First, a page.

Taking stock, looking ahead

Natalie Pearton

7 February 2018 | 7 February 2018

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One of the things I’ve learnt in life is that it is important to learn from your mistakes. That’s why it was refreshing to see that the Labour Party’s review of social housing asked respondents to talk about the mistakes in housing policy which have helped to shape the sector’s current position and status.

In order to change our future we need to take stock of how we got here.

Over the recent decades we have seen a drastic decline in the proportion of social homes. Since 1976 social housing has dropped from a third of all homes to less than a fifth. A vast reduction in capital subsidy from Government, coupled with the lack of replacement of social homes under the Right to Buy, has meant that social housing is now a scarce entity.

Because social homes are now so scarce they have, quite rightly, had to be rationed to those in most need. Unfortunately, this contributes to social housing being seen as the tenure of last resort. The current image of social housing is now far away from the post-war image of homes for heroes. We have seen the reputation of social housing fall from an aspirational product to something that is often feared or pitied. But it doesn’t have to be this way!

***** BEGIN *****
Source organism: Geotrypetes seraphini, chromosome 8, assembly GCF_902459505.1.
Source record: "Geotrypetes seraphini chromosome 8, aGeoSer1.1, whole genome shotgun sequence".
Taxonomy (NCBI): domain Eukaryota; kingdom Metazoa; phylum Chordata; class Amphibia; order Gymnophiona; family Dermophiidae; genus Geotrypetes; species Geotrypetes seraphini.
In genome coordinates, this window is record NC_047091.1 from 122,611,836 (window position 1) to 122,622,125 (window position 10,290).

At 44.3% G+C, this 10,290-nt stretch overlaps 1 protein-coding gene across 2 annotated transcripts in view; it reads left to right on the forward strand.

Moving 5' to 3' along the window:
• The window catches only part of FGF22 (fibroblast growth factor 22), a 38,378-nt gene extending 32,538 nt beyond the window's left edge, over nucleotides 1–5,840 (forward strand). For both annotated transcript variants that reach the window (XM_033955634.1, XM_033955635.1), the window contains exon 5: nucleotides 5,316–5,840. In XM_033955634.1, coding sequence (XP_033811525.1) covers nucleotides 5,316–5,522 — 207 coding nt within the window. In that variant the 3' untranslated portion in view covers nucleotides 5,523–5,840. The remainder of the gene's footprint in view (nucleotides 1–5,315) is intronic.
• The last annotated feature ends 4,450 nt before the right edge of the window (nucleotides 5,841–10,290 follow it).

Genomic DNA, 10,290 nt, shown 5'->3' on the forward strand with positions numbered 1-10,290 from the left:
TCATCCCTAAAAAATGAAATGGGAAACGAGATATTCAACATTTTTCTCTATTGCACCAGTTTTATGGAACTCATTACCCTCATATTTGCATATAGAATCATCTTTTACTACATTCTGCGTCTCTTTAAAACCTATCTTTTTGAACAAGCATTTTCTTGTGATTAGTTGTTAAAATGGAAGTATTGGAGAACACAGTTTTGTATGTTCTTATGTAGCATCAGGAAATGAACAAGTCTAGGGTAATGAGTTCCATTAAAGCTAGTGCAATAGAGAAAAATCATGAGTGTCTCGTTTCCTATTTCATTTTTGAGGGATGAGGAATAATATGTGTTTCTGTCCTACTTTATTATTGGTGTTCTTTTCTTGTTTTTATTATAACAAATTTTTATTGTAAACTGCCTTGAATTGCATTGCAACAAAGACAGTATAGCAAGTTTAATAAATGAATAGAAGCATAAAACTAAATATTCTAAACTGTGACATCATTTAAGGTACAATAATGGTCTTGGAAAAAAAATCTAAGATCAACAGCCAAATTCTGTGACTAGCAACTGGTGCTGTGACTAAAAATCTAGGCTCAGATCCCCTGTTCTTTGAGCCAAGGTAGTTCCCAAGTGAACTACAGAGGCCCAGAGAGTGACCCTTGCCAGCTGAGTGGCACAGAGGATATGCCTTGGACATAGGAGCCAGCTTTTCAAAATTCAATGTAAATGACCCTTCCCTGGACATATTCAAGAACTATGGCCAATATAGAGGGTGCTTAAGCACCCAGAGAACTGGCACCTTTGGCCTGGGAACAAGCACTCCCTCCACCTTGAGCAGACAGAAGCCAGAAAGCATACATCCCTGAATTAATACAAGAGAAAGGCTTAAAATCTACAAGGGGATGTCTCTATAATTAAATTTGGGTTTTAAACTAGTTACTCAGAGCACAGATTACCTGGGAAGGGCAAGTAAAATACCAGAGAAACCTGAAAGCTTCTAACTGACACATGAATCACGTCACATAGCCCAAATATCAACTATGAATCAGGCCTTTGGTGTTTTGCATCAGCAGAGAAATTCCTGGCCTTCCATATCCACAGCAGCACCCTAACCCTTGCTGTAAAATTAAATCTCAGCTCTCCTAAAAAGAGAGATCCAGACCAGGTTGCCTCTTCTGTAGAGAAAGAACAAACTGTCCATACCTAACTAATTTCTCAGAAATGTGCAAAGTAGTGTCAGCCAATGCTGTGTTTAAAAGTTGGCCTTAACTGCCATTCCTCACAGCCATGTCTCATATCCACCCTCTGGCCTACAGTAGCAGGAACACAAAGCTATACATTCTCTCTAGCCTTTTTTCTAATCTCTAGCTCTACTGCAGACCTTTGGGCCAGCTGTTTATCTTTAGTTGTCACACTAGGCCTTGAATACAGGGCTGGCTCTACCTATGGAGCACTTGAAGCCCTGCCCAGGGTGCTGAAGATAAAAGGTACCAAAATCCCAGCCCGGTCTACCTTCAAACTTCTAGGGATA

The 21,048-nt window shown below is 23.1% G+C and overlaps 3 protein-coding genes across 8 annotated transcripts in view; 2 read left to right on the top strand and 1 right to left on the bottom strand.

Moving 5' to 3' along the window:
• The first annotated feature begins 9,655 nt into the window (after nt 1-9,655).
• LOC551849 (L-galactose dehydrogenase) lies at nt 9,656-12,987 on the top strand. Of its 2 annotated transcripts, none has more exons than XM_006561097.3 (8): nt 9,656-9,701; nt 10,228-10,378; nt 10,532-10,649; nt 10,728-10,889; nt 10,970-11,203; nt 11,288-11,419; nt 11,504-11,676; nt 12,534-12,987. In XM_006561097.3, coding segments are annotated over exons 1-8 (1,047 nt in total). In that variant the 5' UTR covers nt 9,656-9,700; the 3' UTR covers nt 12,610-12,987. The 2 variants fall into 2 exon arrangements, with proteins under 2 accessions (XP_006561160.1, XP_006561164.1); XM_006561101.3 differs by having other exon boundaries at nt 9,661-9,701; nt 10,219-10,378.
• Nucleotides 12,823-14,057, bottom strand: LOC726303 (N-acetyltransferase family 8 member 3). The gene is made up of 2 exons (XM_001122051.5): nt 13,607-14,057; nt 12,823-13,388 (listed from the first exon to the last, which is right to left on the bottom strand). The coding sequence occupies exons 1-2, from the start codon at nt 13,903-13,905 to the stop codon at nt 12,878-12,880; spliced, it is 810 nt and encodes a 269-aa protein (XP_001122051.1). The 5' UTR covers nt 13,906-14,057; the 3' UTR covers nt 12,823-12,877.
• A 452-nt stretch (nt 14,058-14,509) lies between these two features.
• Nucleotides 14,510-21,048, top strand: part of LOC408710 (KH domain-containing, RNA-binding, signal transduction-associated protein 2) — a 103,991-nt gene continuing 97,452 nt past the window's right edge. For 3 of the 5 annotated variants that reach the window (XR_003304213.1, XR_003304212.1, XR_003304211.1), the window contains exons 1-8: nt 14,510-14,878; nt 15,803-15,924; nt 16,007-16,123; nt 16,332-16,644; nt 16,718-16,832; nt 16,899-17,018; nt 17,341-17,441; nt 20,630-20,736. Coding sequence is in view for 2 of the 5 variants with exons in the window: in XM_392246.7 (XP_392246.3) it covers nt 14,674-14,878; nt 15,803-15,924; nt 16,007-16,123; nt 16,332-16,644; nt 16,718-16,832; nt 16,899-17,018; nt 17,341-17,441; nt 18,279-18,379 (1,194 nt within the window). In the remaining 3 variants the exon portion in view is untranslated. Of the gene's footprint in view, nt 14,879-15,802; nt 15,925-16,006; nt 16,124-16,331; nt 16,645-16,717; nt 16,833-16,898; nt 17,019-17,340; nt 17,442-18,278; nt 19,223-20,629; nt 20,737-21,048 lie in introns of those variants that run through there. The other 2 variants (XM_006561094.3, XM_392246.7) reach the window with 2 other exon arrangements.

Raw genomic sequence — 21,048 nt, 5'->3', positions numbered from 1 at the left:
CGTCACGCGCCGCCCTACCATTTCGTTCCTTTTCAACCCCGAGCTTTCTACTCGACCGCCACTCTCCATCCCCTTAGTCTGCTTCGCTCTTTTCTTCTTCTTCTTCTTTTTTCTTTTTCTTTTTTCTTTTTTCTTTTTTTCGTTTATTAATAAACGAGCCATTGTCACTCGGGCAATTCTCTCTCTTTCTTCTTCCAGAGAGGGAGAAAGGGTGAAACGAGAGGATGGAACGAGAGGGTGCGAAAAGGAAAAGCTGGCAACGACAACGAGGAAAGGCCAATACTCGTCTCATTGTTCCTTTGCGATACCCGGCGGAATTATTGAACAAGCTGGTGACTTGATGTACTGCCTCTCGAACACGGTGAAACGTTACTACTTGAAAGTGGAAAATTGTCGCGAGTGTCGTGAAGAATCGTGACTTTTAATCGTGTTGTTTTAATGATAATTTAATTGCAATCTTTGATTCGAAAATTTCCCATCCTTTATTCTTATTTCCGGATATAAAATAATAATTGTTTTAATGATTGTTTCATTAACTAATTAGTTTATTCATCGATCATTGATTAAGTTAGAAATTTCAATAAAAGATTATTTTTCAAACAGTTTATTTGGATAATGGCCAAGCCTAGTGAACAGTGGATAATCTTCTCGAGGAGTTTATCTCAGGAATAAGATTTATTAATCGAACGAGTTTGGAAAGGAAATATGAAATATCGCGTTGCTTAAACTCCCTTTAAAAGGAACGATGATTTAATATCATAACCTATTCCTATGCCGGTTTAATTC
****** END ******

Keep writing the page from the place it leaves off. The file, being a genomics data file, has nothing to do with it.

A serious government commitment to fund more social housing coupled with the creativity the sector has developed could see the end of this needs-based rationing. While continuing to house those that need us most, this rejuvenation of the sector could also open up the social housing sector to much wider groups of people and mark a return to the original vision and role of social housing.

This is unlikely to be enough by itself. As social housing tenants have been telling Alok Sharma and Dominic Raab, the negative reputation of social housing runs deep. If the social housing sector is to truly rejuvenate then serious steps would need to be taken to improve the reputation of our homes and estates.

As well as taking steps to tackle the reputation of the social housing sector the Government could help by moving away from policies like the household benefit cap which can be seen to contribute to the negative image of social residents.

Not only do policies like this perpetuate society’s view of social housing tenants as ‘welfare scroungers’, they also undermine the security of Housing Benefit. A secure home is the platform from which people can re-build their life and fulfil their aspirations. Undermining Housing Benefit is counter-productive and will increase vulnerability.

It is vital that the government understand that subsidising the construction of low-rent social homes is undoubtedly a better option than subsidising individuals through the Housing Benefit Bill. To function better the social housing sector needs to be adequately invested in and respected for the positive social impact it provides.

Unless this happens the situation will not change.

At a time when housing affordability is so constrained, providing good quality subsidised affordable homes is more important than ever. If the Government want to ensure everybody has the opportunity to live in an affordable, safe and good quality home they need to learn from their mistakes and invest in social housing.

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